Resilient Industry

We need to strengthen our manufacturing base.


Strengthening modern manufacturing is about encouraging scientists, researchers, inventors, and all those with ideas to make things here in the UK. There are two elements to this – first, to ensure that we incentivise locating manufacturing here in the UK, linking this up to the Freeports agenda the Government is already progressing. The second element is to ensure that we have a sensible regulatory framework to reduce barriers to innovation and industry by removing anti-competitive legislation.

A) Opportunity Zones for manufacturing centred around our research hubs.

Problem

As recently as 1970, nearly a third of UK GDP came from manufacturing. Now it is less than 10%. Britain has some of the world’s leading scientists and researchers, but too often we have failed to develop significant industrial capacity. During the acute phase of the Covid-19 crisis, our inability to manufacture vital medical testing equipment and drugs, despite having originated much of the basic research, was notable. Our manufacturing base therefore needs to be strengthened – to provide high quality jobs across the whole country. To reindustrialise our economy to any degree, we have to make it more profitable to place more manufacturing capacity in the UK rather than elsewhere.  We need to do that by making it fundamentally attractive in two ways – high quality people, and lower taxation.

How would it work?

Opportunity Zones are a Twenty-First Century version of the Thatcher–era Enterprise Zones. The fundamental aim is to incentivise investment in regions which hitherto had not been seen as particularly attractive, for a range of reasons. Using a similar process as we are using for Freeports (currently under consultation to being introduced), we should provide a set of incentives for domestic and international investors to invest in specialist zones deliberately placed in poorer regions of the UK which also has a scientific research base through long established businesses or a university or research centre.  Opportunity Zones should be linked to Freeports in regulatory terms as much as possible.  Potential regions we could focus on might be the Greater Manchester region, Sheffield, Yorkshire and the Humber, and Northern Ireland.

Potential incentives could be:

  • Full immediate expensing of fixed capital investment (instead of depreciation over the lifetime of the asset), and fixed machinery being non–rateable.
  • Temporary deferral of taxes on previously earned capital gains. Investors can place existing assets with accumulated capital gains into Opportunity Funds (an investment vehicle that invests in Opportunity Zones). Those existing capital gains are not taxed until the end of 2025 or when the asset is disposed of.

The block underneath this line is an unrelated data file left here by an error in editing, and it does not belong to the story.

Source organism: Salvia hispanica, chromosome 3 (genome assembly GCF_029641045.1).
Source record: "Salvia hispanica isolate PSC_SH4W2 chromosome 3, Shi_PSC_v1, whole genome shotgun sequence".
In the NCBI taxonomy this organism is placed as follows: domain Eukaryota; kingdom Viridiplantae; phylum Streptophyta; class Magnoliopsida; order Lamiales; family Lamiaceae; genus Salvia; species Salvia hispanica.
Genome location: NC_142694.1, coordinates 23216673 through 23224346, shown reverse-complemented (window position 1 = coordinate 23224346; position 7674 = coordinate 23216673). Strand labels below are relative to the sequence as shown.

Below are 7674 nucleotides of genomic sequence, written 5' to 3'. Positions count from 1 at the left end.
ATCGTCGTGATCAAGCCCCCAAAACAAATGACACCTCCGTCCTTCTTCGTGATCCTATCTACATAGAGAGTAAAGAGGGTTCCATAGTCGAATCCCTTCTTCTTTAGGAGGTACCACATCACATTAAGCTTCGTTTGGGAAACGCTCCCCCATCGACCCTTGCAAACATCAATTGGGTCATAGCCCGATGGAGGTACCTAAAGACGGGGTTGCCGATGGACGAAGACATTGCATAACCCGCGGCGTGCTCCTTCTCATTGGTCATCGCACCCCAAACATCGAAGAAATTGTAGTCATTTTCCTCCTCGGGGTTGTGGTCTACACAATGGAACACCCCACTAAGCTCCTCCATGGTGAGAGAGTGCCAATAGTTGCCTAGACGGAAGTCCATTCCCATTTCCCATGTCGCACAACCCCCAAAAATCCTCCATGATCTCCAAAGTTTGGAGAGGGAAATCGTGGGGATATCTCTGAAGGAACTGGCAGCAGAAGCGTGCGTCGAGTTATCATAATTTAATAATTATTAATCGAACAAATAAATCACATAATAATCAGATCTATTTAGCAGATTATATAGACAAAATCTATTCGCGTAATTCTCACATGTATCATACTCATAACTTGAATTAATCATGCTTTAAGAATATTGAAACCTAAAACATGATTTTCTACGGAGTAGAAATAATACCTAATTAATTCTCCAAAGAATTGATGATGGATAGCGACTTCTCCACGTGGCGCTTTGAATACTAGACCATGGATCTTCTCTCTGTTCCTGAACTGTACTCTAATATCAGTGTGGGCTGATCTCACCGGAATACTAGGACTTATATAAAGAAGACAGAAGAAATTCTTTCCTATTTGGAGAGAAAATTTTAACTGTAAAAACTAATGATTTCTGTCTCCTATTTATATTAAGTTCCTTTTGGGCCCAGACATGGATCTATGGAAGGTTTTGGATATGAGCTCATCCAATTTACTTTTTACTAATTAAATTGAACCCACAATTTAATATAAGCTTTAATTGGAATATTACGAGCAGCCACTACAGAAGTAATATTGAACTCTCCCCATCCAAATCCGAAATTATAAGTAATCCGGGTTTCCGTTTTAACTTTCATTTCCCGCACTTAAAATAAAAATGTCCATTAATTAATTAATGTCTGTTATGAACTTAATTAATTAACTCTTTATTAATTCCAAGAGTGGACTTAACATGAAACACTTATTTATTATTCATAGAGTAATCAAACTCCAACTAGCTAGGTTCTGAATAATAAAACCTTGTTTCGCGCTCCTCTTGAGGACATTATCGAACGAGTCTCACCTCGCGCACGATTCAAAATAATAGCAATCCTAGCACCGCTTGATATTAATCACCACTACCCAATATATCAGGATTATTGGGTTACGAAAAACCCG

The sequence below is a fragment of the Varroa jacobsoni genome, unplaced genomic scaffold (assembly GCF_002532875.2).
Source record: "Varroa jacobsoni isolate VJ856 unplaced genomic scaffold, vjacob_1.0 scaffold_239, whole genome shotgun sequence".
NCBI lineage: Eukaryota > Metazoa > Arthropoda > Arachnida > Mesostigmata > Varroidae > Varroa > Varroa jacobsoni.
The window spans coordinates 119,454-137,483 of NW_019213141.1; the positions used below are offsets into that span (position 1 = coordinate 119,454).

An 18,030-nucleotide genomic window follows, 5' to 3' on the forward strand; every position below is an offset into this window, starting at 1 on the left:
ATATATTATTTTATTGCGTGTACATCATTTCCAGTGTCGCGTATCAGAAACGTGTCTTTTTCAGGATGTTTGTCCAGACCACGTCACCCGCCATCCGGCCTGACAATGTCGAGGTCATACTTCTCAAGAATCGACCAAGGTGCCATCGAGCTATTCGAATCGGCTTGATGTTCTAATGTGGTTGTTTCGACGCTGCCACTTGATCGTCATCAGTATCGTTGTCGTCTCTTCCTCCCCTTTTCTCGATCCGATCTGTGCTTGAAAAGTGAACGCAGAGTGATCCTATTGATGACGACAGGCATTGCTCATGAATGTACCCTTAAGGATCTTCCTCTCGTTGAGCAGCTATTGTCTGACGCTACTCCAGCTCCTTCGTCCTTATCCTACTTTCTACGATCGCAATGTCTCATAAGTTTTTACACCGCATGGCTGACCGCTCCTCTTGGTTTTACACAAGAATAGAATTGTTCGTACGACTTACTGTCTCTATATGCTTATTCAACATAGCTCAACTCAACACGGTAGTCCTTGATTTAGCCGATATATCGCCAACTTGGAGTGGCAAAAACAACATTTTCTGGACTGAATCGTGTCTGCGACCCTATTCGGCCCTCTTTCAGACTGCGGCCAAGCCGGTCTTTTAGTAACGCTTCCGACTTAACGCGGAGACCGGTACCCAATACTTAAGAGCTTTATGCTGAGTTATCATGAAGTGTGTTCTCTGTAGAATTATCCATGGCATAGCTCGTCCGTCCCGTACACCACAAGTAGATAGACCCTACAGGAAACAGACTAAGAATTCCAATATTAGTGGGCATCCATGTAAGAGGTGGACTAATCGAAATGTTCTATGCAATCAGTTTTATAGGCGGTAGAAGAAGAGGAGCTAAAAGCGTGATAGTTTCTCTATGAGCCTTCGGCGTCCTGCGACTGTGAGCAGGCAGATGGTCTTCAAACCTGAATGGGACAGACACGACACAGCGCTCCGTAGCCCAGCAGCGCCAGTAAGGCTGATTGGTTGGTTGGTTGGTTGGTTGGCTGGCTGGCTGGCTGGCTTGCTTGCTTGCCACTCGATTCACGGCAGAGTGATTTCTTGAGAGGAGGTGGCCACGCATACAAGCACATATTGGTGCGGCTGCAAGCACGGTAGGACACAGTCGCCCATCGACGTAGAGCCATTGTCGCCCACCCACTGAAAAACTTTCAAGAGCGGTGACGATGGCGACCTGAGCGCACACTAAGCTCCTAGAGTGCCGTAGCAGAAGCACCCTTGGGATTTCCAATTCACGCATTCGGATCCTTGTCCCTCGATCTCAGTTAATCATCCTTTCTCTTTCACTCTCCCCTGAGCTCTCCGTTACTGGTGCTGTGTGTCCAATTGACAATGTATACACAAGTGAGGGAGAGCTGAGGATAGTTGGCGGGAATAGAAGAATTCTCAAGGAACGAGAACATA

• Permanent exclusion of taxable income on new gains. For investments held for at least 10 years, investors pay no taxes on any capital gains produced through their investment in Opportunity Funds.
  • Waiver of normal visa rules for bringing in high quality staff from abroad – as long as there is a signed agreement for training local people over the long-term with a local FE college and/or university.
  • Better regulatory environment where possible, including trialling regulatory sandbox concepts for potential application more widely.

We should focus these benefits on manufacturing, and on projects directly connected with manufacturing. 


B) Opening up the economy: reducing barriers to innovation and industry presented by anti-competitive legislation.

Competition review by the Competition and Markets Authority into key industries in the UK economy, and this must be considered by regulators and government departments in regulations or new legislation.  This will embed a pro-competitive regulatory framework in the UK.

The CMA should be required by BEIS to do biannual competition reviews into anti-competitive practices, government distortions and hybrid distortions in the key “life-blood” industries in the UK economy. These are industries which are crucial to costs of basic items that particularly affect poorer British people. The key areas would include energy (cost of energy for industry and for domestic consumers), transportation, food and retail banking.  In many sectors there are competition problems that lead to lower output or higher cost (or both). 

All regulators and government departments should be required to take the CMA’s competition reviews into account when producing regulations or new legislation, and state how they have done so.  This may be done by adapting the mandate of the Regulatory Policy Committee, or through another mechanism.  By doing this, we will embed a regulatory framework which is as pro–competitive as possible, consistent with legitimate regulatory goals.

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